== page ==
Hungry for Jesus Christ? Thirsty for spiritual fulfillment? Would you like salvation with that?
Your total is zero dollars and zero cents. Please drive through.
Wearing bright orange safety vests and smiles as wide as U.S. 41, half a dozen members of the Estero United Methodist Church offered a novel service to Southwest Florida residents on Wednesday night: Drive-thru prayer.
“The idea behind drive-thru prayer is to offer spiritual support to folks not attached to our church community,” said John Halley, 30, a recent transplant from Los Angeles who has served as the church’s director of discipleship.
“We’re on a visible part of U.S. 41, and this is one way to put ourselves out there and to give folks the opportunity to come by and receive the blessing of prayer.”
That blessing couldn’t have come at a better time, said Adam Loshbaugh of Bonita Springs, who pulled in to pray with his family.
“I’m at the end of my rope and I don’t know what else to do,” said Loshbaugh, who’s looking for employment. “It’s hard to make it, and I can’t support my family the way I want to. (Praying here tonight has) given us hope.”
Estero resident Nick Nataro said the signs offering drive-thru prayer spoke to him on a higher level.
“I saw the signs and, honestly, right now I’m going through some trials and tribulations,” Nataro said. “It seemed to be the Lord speaking to me and saying, ‘Hey, it’s been a while. Come on in and get a blessing.’”
Nataro said the idea of drive-thru prayer is a godsend for time-strapped people.
“It’s a neat thing, especially in the hustle and bustle of today’s world,” he said. “You don’t have to spend a lot of time (praying), and the church members are saying, ‘We’ll wait here for you and give you a blessing.’ It’s pretty awesome."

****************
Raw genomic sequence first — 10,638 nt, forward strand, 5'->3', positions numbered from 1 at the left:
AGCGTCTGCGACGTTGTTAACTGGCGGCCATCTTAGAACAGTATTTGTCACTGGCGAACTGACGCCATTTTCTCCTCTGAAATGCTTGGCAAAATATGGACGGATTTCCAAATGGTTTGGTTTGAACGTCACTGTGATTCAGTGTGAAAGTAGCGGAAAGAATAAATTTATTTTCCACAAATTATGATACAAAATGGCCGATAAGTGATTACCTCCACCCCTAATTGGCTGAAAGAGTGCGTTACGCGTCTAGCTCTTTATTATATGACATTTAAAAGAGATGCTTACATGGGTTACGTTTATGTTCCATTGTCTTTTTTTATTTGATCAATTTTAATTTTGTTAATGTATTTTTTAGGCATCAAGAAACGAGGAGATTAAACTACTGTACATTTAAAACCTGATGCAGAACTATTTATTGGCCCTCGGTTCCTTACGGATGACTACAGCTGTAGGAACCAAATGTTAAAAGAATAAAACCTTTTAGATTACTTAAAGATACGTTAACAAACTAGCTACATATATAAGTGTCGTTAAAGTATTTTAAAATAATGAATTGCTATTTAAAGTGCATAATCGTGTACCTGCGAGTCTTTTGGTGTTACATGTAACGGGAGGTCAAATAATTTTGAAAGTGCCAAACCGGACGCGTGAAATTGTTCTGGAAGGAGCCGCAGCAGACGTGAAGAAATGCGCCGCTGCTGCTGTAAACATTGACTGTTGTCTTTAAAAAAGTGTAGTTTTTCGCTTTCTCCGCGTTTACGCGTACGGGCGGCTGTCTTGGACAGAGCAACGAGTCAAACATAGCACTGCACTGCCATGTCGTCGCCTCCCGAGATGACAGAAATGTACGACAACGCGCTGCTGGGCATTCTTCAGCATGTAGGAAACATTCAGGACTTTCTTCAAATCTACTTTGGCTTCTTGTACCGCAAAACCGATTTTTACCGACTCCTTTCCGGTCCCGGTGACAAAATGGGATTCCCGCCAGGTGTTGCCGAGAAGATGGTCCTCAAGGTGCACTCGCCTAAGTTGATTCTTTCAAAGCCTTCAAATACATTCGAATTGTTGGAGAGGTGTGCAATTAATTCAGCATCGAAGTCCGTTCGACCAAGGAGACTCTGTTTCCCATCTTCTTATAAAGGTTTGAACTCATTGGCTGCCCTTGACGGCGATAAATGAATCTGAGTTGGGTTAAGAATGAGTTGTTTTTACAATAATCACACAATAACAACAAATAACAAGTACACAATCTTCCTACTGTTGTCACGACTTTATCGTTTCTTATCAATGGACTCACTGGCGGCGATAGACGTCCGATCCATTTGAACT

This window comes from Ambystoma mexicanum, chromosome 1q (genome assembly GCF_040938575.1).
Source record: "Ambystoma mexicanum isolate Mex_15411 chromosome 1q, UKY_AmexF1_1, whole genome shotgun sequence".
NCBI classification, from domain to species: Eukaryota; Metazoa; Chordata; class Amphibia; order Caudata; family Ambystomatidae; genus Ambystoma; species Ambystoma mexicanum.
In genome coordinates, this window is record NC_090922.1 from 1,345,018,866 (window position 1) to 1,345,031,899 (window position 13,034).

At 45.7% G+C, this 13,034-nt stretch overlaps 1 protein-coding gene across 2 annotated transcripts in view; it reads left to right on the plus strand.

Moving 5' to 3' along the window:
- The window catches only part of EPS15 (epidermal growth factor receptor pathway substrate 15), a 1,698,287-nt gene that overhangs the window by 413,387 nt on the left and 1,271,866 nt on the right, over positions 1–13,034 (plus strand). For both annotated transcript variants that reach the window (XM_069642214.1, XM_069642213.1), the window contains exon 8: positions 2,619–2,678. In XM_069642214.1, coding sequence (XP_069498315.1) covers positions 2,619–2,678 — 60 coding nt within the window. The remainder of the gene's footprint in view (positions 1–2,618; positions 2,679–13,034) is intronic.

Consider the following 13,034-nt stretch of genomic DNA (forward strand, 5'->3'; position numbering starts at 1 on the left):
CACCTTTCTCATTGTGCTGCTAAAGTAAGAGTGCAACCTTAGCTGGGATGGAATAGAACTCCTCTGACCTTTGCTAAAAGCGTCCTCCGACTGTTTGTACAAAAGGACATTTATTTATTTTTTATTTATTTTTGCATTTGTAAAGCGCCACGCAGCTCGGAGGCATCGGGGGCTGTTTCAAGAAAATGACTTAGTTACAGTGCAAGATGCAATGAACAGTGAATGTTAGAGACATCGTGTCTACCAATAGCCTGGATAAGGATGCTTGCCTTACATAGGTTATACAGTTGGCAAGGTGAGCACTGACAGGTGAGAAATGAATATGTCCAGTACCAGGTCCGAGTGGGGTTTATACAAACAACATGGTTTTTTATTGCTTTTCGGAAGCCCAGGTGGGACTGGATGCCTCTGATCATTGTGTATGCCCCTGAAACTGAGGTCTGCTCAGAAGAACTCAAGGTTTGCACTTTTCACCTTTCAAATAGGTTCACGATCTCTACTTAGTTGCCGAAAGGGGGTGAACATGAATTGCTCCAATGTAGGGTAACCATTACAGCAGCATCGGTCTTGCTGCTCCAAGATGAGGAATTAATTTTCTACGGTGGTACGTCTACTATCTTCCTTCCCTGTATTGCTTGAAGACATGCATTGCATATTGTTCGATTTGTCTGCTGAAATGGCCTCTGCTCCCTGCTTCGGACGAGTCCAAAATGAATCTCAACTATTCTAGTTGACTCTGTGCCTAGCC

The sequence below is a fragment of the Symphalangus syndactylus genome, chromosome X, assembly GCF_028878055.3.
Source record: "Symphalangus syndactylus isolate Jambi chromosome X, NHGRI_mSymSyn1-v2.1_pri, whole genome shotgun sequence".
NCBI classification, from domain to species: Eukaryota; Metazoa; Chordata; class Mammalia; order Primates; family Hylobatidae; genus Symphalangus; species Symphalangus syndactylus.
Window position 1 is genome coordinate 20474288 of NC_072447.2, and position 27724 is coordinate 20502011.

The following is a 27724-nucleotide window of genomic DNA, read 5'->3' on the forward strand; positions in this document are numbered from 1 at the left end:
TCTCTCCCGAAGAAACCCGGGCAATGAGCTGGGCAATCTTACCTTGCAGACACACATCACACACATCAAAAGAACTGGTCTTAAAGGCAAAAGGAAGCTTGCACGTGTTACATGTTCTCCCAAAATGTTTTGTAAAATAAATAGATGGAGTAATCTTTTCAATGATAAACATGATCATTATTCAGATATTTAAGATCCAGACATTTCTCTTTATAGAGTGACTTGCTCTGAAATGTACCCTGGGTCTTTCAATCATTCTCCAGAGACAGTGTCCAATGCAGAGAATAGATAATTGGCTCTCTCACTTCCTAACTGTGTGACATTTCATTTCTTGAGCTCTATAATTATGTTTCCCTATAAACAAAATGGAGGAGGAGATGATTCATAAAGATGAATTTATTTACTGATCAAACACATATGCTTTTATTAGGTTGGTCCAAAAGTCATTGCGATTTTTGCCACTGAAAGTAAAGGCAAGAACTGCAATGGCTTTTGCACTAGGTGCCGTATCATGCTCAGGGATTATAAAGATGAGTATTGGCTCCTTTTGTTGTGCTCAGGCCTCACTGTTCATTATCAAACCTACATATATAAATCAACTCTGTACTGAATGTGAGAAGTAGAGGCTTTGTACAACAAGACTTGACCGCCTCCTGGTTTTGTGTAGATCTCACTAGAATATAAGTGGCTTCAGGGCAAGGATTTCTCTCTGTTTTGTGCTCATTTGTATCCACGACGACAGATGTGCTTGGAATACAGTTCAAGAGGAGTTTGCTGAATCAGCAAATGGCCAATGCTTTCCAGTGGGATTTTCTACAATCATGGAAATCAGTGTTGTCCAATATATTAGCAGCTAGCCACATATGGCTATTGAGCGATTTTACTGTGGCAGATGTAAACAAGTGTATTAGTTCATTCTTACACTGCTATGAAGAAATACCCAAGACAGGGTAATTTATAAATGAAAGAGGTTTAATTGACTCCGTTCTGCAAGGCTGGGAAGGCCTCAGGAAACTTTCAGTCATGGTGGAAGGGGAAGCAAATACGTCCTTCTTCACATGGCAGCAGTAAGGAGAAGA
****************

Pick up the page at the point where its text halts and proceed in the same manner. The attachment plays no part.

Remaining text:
Church member and lay leader Pam Sebby said no one is quite sure how the idea originated, although similar services have been offered in Fort Lauderdale, Phoenix, Massachusetts and Idaho.
“From what I understand, other churches have done it, so it may have filtered through the pipeline,” she said. “We did it a few years ago, but there was so much construction on U.S. 41 that we didn’t feel safe. We started it back up in the first part of February, and we’ll do it (from 5 p.m. to 6:30 p.m. each Wednesday) through April every year.”
Halley said the drive-thru prayer is simply a service, not an enticement to join the church that boasts about 1,100 members during season.
“It’s not a church-growth strategy for us; it’s really just an outreach to share God’s love with our community,” he said.
Both Sebby and Halley said the success of the service varies from week to week.
“Our group has been out (here) five weeks now and in terms of people stopping (to pray), we might get five or six one week, three another week; a couple weeks we didn’t get anyone,” Halley said.
Sebby said the most people she can remember stopping to pray is “about eight,” but that number doesn’t cover the actual number of prayers offered.
“As we’re walking back and forth, we’re waving at and praying for the people driving by,” she said.
Both Sebby and Halley said the reception they receive from motorists is overwhelmingly positive, as was evidenced Wednesday night by the steady stream of honking horns and waving hands as drivers whizzed by on U.S. 41.
“People honk their horns and wave, and it’s just so cool because they know we’re there for them,” Sebby said.
“You’d be surprised by the tears of joy there are when people come through, because they know God’s there for them and listening to their concerns. It’s really neat.”
Ben Ybarra of Naples said an unexpected encounter earlier Wednesday prompted him to stop in and pray with church members.
“I was stopped at a light today on Immokalee Road and there was a mother and daughter out there collecting money,” he said. “I can’t believe there are people out there like that. That little girl should’ve been in school, and if you could’ve seen her face, it was so sad. I wanted to stop in to pray that everybody has a meal and a place to live.”